This was weeks 2 and 3 of the slightly-broken-up 10 week summer training plan.  In hindsight, I'm pushing too hard on some of these; I'm going to back off the effort a bit on non-speed workouts.  I'm also considering adjusting the gearing on my bike to make climbing more efficient; I can't always hit a decent cadence on climbs, which is doing a fair amount of muscle beat-up.  I'm using this an excuse to read up on how all these bicycle parts work.  It was fun not caring for almost a year.  But I did realize that I have, for the most part, pretty decent components on my bike.

I keep telling myself that I'll stop keeping my training log here, since strava tracks everything too.  But the two-week cycle of writing/editing these makes me notice medium size (few week) trends (and mistakes) more.   So I'll keep it going.

Saturday, July 19, 2014

Double Dipsea

An article I read about the Dipsea trail race a few years ago was a big inspiration to start trail running.  It has a kind of insane pseudo-lottery registration, which is too complicated for my patience, so I had either the double or quad dipsea somewhere in the back of my mind as a race to eventually do.  After covering most of the trail back in January, I started occasionally looking into it, finding no updates, but then signed up once Brazen announced they were taking it on.  It wasn't timed well for a good speed run, but I'm a sucker for a lot of climbing.

I really like Stinson Beach as a race staging area, since there's a breakfast/coffee stand that opens early and very cold water to wade in after finishing.  It's a handicap race, and I had none, so I had fun cheering on the oldest starters, some of whom started an hour before me.

Once starting, I took a sustainable pace out, switching between running and hiking to keep my heart rate steady.  It worked well, and I had my fastest climb up to Cardiac Hill, with no muscle stiffness, unlike the prior week at Rodeo Valley.  The run downhill to Muir woods was slower than I'd like, stability was still low.  The climb back up to Panoramic Highway was also a good, steady-paced climb.  The Mill Valley stairs were new to me, but scenic and fun.  

Turning around, I had to climb them.  I just counted and kept going at a steady, sustainable pace without stopping.  Reaching the top, I could tell I'd feel them for the rest of the race, as everything tightened up in my legs.  Despite this, I was able to jog a fair amount of uphill for the rest of the course, which I didn't expect, but downhills were even slower.  Patiently toughing it out, I eventually finished in 3:43:09.  Not very fast, but I had no clue what to expect with the volume of stairs on this course.  Splits were 1:40:10 and 2:02:59--the stair effect.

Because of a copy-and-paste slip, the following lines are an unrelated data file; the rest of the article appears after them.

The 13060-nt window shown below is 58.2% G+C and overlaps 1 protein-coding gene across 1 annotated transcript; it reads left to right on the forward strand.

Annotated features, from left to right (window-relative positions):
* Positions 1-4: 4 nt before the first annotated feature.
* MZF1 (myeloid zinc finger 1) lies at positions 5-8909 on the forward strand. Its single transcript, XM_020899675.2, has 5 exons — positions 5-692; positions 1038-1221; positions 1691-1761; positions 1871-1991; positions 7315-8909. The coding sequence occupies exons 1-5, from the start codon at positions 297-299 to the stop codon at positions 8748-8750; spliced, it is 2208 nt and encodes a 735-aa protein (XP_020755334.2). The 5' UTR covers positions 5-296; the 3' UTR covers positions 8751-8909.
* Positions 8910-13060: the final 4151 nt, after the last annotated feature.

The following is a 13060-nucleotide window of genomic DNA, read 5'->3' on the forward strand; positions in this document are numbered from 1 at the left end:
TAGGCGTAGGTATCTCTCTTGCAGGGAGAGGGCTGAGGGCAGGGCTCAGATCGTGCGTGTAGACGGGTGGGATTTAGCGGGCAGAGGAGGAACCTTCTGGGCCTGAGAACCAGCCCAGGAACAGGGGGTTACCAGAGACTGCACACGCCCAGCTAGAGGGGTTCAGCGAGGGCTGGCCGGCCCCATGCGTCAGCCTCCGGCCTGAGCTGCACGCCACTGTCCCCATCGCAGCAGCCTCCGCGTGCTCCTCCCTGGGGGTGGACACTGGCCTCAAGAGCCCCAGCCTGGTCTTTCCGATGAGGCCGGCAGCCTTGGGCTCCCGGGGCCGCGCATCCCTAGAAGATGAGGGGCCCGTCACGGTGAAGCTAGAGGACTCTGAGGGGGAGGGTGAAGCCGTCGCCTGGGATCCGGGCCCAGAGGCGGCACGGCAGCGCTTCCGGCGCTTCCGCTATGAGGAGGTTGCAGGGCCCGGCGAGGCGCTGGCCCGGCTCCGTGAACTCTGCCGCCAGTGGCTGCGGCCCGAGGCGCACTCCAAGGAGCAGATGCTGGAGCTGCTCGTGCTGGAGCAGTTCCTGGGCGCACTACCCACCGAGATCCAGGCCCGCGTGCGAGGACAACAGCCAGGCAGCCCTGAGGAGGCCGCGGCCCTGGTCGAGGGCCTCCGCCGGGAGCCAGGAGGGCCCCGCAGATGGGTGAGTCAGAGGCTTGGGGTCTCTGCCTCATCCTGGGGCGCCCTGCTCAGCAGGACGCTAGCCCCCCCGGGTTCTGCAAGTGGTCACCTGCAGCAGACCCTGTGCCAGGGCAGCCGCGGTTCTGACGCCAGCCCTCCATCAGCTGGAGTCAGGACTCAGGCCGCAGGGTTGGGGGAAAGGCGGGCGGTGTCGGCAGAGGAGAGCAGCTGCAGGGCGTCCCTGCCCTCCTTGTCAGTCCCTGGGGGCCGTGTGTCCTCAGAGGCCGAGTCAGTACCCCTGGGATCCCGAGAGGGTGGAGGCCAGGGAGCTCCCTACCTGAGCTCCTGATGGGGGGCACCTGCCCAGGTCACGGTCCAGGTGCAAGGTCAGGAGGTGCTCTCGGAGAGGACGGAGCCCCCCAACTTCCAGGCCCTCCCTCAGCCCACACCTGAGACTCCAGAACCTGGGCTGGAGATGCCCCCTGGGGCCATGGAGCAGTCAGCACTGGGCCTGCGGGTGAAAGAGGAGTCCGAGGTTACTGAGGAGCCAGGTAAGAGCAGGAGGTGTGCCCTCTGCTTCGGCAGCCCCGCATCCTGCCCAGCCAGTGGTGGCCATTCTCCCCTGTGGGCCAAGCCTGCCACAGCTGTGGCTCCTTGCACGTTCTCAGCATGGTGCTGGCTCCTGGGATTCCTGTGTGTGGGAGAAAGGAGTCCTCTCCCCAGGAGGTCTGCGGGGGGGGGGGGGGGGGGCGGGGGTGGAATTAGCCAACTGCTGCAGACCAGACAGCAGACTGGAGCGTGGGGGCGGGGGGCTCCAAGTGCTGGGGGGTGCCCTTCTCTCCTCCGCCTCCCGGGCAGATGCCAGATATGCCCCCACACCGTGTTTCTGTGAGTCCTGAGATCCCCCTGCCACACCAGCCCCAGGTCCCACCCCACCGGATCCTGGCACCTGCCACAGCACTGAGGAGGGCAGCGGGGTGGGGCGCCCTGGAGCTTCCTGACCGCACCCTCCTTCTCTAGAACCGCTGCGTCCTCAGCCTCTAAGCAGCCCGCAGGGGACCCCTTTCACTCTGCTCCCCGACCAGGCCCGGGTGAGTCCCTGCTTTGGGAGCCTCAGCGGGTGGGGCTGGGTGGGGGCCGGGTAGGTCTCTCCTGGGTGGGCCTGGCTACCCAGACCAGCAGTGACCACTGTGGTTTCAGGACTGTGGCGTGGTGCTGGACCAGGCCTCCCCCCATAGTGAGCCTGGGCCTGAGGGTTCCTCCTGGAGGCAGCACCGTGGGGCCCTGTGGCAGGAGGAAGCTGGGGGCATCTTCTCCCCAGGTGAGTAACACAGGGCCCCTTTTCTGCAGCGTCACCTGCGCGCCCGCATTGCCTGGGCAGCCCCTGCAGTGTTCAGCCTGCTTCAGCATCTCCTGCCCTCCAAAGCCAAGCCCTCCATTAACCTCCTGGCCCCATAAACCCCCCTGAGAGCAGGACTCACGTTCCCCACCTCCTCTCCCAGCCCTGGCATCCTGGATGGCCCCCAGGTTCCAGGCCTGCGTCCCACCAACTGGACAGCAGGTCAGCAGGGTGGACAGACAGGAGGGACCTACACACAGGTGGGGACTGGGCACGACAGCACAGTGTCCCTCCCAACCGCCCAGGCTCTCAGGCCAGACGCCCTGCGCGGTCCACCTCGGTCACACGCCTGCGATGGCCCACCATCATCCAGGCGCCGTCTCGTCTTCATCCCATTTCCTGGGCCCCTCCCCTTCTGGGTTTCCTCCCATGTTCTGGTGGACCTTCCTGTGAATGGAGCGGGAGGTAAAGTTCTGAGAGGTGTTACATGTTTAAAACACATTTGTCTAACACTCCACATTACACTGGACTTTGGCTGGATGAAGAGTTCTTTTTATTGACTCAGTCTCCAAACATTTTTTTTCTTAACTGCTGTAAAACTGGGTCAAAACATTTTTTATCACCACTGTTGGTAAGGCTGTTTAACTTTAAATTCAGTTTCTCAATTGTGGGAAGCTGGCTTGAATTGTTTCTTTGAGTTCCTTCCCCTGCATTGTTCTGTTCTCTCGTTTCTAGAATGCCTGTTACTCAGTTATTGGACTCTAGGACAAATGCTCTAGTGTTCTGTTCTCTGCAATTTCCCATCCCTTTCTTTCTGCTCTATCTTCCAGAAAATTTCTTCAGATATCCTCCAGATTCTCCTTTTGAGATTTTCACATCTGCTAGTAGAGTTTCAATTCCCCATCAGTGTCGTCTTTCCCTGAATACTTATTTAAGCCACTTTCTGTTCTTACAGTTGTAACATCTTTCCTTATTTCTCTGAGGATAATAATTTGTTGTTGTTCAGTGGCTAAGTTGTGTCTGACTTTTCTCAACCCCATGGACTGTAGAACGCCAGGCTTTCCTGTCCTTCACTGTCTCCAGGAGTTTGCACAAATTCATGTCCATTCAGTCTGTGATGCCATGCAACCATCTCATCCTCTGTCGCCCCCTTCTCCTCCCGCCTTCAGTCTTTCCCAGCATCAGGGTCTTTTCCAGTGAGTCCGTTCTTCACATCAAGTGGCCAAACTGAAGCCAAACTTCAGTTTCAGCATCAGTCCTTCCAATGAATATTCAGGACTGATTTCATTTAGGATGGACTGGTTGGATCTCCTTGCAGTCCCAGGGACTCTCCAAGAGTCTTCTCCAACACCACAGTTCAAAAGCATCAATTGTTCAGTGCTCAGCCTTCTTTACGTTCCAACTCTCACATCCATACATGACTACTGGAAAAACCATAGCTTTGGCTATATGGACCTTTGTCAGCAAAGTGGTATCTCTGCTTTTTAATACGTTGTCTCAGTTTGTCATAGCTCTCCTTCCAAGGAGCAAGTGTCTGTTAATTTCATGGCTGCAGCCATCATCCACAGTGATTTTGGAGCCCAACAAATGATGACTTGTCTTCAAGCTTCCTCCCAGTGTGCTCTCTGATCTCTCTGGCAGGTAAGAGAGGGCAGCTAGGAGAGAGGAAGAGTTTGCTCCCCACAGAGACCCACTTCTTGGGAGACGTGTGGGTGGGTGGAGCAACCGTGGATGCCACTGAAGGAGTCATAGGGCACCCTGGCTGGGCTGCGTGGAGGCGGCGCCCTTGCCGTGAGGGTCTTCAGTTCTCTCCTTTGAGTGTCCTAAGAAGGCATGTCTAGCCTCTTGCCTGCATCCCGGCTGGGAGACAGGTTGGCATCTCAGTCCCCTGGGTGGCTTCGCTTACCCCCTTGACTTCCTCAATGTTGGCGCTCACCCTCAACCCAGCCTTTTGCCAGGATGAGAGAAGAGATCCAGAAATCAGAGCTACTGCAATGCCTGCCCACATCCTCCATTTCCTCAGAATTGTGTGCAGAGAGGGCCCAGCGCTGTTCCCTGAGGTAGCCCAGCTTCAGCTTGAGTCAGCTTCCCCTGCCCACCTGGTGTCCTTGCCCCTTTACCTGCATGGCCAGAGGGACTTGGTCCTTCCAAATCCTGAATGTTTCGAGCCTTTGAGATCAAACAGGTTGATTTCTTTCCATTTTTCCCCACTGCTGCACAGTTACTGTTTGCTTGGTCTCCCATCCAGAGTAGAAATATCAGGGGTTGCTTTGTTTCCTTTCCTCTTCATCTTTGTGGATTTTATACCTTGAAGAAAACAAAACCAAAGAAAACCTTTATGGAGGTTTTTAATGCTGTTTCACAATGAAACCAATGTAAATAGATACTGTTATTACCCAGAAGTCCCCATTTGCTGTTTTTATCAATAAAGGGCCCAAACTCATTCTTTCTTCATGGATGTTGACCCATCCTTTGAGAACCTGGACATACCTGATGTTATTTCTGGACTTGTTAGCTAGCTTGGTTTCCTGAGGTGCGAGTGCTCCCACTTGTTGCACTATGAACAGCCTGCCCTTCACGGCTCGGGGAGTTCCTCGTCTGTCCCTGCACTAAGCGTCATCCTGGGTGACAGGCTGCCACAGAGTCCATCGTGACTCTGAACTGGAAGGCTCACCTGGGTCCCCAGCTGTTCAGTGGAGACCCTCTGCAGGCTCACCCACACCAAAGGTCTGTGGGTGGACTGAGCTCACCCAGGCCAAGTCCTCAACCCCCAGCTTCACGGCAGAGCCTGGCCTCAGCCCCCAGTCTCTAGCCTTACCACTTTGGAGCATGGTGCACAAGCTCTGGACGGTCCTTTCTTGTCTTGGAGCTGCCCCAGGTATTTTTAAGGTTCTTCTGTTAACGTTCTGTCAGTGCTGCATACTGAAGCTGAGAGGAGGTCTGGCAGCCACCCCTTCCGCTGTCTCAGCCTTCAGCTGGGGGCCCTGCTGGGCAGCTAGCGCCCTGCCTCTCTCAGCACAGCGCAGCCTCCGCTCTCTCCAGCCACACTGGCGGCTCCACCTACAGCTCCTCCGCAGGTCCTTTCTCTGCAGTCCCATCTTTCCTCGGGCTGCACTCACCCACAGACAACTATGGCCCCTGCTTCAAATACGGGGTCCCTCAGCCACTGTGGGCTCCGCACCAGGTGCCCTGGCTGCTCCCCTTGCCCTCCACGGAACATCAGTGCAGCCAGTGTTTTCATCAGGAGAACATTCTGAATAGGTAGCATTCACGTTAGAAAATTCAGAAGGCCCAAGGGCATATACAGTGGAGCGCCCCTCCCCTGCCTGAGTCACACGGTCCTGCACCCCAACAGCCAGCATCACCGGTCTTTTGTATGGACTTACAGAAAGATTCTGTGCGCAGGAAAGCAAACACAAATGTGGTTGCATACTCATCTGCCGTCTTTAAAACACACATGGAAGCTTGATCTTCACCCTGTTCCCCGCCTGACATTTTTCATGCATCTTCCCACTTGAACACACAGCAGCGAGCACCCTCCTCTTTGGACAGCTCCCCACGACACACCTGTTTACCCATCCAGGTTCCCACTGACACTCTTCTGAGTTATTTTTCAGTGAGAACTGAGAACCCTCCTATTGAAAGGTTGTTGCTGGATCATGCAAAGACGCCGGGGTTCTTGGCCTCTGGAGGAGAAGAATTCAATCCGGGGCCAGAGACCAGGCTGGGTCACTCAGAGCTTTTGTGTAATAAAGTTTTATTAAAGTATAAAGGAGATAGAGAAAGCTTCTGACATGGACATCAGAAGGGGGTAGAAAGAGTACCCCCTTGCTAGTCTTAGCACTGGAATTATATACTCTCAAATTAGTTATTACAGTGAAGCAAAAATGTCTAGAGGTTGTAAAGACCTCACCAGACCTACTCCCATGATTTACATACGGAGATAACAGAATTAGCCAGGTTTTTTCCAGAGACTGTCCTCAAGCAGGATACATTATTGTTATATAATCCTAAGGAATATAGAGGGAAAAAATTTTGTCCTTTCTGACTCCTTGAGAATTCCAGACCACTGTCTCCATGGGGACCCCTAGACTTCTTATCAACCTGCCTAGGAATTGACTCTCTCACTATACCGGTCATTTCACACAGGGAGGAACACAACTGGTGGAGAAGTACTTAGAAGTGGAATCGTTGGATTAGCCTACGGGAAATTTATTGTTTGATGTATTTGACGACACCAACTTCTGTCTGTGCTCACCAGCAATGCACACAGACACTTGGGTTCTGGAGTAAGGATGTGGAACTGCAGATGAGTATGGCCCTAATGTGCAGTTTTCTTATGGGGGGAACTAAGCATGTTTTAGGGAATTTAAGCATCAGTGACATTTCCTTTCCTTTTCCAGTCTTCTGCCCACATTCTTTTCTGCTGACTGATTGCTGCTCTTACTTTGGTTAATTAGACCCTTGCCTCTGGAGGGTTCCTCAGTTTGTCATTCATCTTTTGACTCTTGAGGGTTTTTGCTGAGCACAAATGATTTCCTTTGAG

Friday, July 11, 2014

Rodeo Valley 50k

I don’t know why I signed up for a 50k two weeks after my first half ironman.  Ok, I know why I did, but I didn’t make the mental connection that it was only two weeks later.  The Hawaii 70.3 was a mental release at the end of a long period of training, and this was after that, so I didn’t think about it much ahead of time.  Anyway, I wanted to run a 50k in June, and it’s been a while since I ran some of these trails, so I was in.

…for about the slowest plod of a race I’ve ever done.  I could list lots of reasons, but nothing felt great going into it, and I knew I’d just be going in to get the distance, enjoy the course, and finish.  DL was running this too, but with much different intentions.  At the start, I held back, slowly running the first long hill.  Then I realized that while my hamstrings were burning, they were moving fine, albeit slowly.  But my calves hurt.  I didn’t expect that, since I haven’t pushed them hard in a while.  I switched to mixing up running and hiking the uphills, until the trail got up into the scenic parts with views of the Golden Gate Bridge, Sausalito, and the bay.  Intending to pick up speed, nothing moved like it should.  It felt like running in molasses.  But I had fun with it and kept going.  Marincello was a long downhill on this route, which is much nicer than the long uphill I’ve always taken on it.  

Passing the Tennessee Valley aid station, I was on trails that were new to me, taking Miwok and the Coastal trail out to the coast.  The view opened up and was amazing.  This stretch of coast is one of the reasons I wanted to do this run.  Since I was way behind on time, relative to where I wanted to be, I started putzing around a bit and taking photos.  The next climb out of Pirate's Cove was steep and took a bit out of me.  Passing the aid station again, I started the next long climb, again switching running and walking until I hit the top, where the course stays fairly flat for a while.  Again, I couldn’t take this at any speed, since nothing wanted to move as fast as it should, so I just kept going.  New to me on ITR’s take on the course, we went through a number of old batteries, a tunnel, and past ruined shelters, none of which I’ve seen before.  I took the downhill to Rodeo Beach at a decent clip, and DL lapped me coming into the last aid station (which I was expecting, knowing his speed).